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Rain barrel: A simple way to collect, save water

May 6th, 2011 | Category: Skills

by Stephanie Ashton

Rain barrel technology couldn’t be any simpler, yet the results are astounding. Offering a happy triple-whammy of water conservation, a savings in your water bill, and a reduction in the storm water runoff that causes erosion and carries pollutants to our waterways, crafting a barrel takes little effort and little upkeep. Because barrels are generally installed beneath a downspout, rainwater collection isn’t recommended for those with roofs treated with chemicals such as moss strips or zinc strips; homes with asphalt roofs should also proceed with caution, as the toxic compounds used for those roofs can contaminate the collected rainwater. Additionally, it is mandatory that your collection container be of food-grade quality.

With a food-grade barrel and a few simple fixtures from the hardware store, it takes only a drill for the appropriate holes. A side hole will serve as the overflow spout – or can, alternately, be linked to a second rain barrel – so it’s important to consider the placement of your barrel and whether its surroundings can accommodate or absorb excess water. (For an outline of materials and instructions, visit the City of Bellingham’s water conservation web page for a PDF instruction manual and materials guide; web address is listed under Resources.)

Rain barrels should be situated atop cement blocks, to allow a large enough space between the bottom spout and ground to fill a watering can or for your garden hose to attach without disrupting the water flow. Barrel systems can also be constructed to lie on their sides within a support structure – but as each gallon of water weighs eight pounds, and with most barrels containing 55 gallons, the method of installation you choose comes squarely down to safety. A safe recommendation is  to have rain barrels securely bolted to a standing structure.

The final step – hooking your barrel up to its collection source – requires a bit of skill, but should not seem daunting: downspouts should be sawed off above the height of the barrel, with the elbow portion of the spout re-attached to route the water into the barrel. It is important to note that mosquitoes can present a problem around the intake hole of barrels; their presence can be easily discouraged by placing a mesh screen over the intake hole, or by adding a tablespoon of vegetable oil to the rainwater.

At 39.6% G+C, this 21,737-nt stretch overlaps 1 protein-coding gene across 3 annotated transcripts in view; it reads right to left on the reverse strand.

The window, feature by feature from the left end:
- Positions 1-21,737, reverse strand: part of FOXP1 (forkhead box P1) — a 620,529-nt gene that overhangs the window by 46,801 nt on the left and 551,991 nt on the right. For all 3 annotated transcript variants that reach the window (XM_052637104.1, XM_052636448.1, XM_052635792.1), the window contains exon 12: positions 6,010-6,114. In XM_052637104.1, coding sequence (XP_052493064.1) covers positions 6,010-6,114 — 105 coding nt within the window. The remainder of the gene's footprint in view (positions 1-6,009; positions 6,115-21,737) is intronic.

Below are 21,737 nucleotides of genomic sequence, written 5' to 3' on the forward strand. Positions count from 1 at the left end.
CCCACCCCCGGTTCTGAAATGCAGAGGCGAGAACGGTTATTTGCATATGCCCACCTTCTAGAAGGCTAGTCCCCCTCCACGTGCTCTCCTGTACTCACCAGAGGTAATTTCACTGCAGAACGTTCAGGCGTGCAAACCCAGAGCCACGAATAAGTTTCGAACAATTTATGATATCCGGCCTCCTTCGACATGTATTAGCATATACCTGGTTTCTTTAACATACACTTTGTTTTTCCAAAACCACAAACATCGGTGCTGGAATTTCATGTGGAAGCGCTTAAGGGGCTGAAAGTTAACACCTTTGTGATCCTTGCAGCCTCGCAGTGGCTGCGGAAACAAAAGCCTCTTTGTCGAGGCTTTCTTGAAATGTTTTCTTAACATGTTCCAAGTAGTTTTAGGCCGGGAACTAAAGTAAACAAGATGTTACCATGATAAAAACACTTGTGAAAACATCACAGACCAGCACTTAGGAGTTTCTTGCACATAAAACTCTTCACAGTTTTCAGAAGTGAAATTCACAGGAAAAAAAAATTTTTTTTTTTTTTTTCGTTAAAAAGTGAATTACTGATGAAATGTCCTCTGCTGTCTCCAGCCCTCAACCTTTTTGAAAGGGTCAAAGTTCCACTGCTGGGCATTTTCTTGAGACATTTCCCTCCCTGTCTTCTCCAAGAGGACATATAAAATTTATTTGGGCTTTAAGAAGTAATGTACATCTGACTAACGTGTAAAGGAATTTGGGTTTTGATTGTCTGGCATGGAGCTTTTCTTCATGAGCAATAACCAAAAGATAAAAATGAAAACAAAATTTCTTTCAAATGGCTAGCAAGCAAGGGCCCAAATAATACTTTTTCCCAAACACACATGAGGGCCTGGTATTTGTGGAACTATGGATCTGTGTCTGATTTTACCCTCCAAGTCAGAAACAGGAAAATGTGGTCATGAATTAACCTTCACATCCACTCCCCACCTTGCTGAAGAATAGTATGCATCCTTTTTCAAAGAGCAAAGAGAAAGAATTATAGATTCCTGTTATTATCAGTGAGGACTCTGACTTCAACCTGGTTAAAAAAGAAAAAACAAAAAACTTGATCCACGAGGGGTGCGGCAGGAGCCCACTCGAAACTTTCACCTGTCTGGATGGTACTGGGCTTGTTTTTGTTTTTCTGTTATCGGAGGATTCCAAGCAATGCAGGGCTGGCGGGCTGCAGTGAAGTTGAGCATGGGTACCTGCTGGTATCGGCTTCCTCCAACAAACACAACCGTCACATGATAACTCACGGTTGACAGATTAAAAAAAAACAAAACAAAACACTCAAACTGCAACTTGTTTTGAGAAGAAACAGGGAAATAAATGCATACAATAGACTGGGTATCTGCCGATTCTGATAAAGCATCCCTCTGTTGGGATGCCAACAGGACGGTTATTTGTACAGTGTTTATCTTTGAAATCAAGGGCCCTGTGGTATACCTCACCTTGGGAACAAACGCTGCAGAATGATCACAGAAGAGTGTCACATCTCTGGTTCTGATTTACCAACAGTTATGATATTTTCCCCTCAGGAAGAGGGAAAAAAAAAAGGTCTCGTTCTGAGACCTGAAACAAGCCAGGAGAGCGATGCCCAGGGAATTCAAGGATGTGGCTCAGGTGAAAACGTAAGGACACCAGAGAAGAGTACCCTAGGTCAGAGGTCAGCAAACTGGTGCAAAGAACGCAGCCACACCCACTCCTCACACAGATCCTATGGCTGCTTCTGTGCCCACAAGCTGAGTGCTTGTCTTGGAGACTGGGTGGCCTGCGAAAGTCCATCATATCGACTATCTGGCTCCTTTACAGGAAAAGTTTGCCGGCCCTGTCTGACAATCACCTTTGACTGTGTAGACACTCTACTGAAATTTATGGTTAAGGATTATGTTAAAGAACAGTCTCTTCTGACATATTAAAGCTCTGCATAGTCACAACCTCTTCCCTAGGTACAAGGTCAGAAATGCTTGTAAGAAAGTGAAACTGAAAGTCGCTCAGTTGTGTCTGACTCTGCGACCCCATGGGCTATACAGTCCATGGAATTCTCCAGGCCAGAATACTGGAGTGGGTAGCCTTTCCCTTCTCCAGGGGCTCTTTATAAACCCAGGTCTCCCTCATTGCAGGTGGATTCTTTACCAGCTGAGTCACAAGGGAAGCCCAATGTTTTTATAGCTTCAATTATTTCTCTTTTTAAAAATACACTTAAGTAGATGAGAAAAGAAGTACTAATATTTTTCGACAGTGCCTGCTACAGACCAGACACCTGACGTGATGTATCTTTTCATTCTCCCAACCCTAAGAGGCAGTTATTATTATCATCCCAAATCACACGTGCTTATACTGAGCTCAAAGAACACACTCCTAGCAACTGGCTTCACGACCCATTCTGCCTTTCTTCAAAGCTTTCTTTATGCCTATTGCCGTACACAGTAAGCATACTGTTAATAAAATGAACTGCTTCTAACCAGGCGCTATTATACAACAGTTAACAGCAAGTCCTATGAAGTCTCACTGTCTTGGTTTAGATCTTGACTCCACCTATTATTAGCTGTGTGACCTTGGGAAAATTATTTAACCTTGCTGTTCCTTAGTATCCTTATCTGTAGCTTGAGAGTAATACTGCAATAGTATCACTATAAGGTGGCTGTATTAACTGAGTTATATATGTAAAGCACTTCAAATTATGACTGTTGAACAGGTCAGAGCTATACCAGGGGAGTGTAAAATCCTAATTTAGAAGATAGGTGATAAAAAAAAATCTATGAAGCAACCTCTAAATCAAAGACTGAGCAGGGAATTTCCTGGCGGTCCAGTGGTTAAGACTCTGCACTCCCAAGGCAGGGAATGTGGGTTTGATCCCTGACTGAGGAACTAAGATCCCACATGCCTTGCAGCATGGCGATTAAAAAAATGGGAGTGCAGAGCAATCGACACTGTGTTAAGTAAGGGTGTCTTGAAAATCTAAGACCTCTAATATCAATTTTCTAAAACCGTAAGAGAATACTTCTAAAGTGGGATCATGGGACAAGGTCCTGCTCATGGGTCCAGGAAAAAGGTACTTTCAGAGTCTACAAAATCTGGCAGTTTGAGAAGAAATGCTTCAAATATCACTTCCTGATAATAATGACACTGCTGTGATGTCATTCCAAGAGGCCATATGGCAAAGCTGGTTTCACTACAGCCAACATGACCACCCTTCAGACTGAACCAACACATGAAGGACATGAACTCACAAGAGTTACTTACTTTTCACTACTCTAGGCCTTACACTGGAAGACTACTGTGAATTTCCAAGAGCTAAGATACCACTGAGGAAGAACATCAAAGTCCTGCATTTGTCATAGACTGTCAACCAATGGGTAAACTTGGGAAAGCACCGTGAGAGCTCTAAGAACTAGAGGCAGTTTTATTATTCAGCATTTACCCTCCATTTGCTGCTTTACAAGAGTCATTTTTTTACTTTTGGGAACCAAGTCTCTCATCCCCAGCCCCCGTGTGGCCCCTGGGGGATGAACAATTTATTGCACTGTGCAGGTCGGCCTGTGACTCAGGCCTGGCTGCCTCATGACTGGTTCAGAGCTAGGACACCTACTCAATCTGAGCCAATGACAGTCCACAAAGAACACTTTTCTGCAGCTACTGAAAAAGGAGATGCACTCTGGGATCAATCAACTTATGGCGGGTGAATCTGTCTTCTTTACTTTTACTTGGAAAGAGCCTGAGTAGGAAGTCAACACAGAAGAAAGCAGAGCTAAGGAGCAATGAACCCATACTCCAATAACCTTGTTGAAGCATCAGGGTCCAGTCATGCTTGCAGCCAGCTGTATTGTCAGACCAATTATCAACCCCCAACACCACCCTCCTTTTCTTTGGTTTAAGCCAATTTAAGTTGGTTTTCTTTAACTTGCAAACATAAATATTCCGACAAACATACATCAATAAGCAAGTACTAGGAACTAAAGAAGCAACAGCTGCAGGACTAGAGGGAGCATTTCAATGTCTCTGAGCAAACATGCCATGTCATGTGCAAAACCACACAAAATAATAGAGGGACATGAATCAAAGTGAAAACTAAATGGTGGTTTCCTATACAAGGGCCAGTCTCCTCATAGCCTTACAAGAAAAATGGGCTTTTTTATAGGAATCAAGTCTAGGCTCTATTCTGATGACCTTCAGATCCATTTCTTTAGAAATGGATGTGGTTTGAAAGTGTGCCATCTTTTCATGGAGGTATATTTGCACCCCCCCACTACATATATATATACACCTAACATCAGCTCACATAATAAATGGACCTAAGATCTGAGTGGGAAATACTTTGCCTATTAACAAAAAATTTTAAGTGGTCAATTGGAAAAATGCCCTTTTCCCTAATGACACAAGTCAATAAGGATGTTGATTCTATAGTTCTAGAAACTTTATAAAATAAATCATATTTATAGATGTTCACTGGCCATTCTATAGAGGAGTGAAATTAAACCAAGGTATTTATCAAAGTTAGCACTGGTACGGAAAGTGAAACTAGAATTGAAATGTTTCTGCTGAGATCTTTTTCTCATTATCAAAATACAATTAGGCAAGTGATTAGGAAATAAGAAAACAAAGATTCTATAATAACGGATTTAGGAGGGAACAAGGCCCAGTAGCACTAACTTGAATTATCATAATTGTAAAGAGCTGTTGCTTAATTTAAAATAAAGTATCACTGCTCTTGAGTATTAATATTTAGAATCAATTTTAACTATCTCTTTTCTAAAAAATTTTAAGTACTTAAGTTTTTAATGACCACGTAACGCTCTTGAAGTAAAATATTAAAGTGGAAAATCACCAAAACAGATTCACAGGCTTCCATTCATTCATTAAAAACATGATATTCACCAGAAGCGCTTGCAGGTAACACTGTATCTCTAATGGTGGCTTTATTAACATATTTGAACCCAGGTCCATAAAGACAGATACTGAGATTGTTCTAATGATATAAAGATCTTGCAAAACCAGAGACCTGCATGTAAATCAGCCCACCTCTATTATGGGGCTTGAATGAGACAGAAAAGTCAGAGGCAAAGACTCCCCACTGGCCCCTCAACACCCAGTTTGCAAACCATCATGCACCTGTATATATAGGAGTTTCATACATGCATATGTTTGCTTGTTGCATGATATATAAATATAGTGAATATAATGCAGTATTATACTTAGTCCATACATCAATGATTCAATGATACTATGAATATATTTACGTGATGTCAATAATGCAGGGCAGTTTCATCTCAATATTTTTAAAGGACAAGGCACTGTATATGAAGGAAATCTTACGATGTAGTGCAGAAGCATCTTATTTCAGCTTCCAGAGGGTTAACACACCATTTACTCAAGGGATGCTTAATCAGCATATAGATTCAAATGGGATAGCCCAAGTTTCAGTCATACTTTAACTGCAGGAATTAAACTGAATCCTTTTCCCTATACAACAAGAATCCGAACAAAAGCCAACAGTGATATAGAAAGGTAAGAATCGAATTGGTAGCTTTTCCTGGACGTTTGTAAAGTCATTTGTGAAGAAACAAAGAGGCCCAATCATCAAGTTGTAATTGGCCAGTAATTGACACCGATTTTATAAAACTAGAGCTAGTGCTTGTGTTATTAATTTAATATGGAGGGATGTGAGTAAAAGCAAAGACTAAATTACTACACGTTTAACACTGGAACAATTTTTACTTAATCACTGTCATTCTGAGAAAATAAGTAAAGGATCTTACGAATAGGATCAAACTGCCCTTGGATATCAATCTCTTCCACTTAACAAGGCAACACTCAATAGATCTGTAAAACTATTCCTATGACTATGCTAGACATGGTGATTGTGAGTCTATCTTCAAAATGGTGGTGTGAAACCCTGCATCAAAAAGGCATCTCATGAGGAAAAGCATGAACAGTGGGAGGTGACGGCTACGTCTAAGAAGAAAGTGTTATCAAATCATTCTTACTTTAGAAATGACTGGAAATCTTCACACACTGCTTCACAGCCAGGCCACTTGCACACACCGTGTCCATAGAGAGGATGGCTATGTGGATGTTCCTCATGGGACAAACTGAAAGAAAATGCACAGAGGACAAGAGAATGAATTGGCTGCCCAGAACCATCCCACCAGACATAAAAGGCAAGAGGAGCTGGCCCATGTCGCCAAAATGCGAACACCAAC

The pay-off for collecting rainwater is satisfying, whether you’re conservation-minded or utility bill-motivated. By taking advantage of our spring showers now, you’ll no doubt ensure a lush lawn and garden throughout the summer months.

Resources

The City of Bellingham offers ready-made rain barrels for $25. To purchase one, e-mail waterconservation@cob.org or phone the Public Works Department at (360) 778-7700.
Instructions on rain barrel construction and installation can be found at: http://www.cob.org/services/environment/conservation
The following suppliers carry food-grade barrels for purchase:
• Whatcom Farmer’s Co-op, Bellingham – 3500 Meridian St., (360) 734-4010
• Ferndale – 1720 LaBounty Rd., (360) 380-0578
• Hardware Sales – 2034 James St., Bellingham, (360) 734-6140
• Trans-Ocean Products – 350 W. Orchard Dr., Bellingham, (360) 671-6886
Other resources are available on the American Rainwater Catchment Systems Association website (http://www.arcsa.org), Rainwater Catchment for Dry Lands (http://www.harvestingrainwater.com) and the EPA’s Water Sense website (http://www.epa.gov/watersense).

Stephanie Ashton lives in Bellingham. She enjoys studying up on the wealth of local food and sustainability issues.

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4 Comments to “Rain barrel: A simple way to collect, save water”

  1. Paige Flores says:

    nowadays, we are seeing some water shortage and water conservation is even more necessary”*”

  2. water conservation should be done because we are already having some water shortage these days’`:

  3. Maria H says:

    I was super happy to see this DIY. Someone told me that the state wasn’t going to allow city folk to store water……..what?!…..I don’t think they can do that. I’ll be doing that to deter costs of growing my garden and such.
    Thank you for this post.

  4. claud says:

    This more of a question than a comment, but most roof tops are made of composite that may contain toxins. So what is a safe way to collect water?

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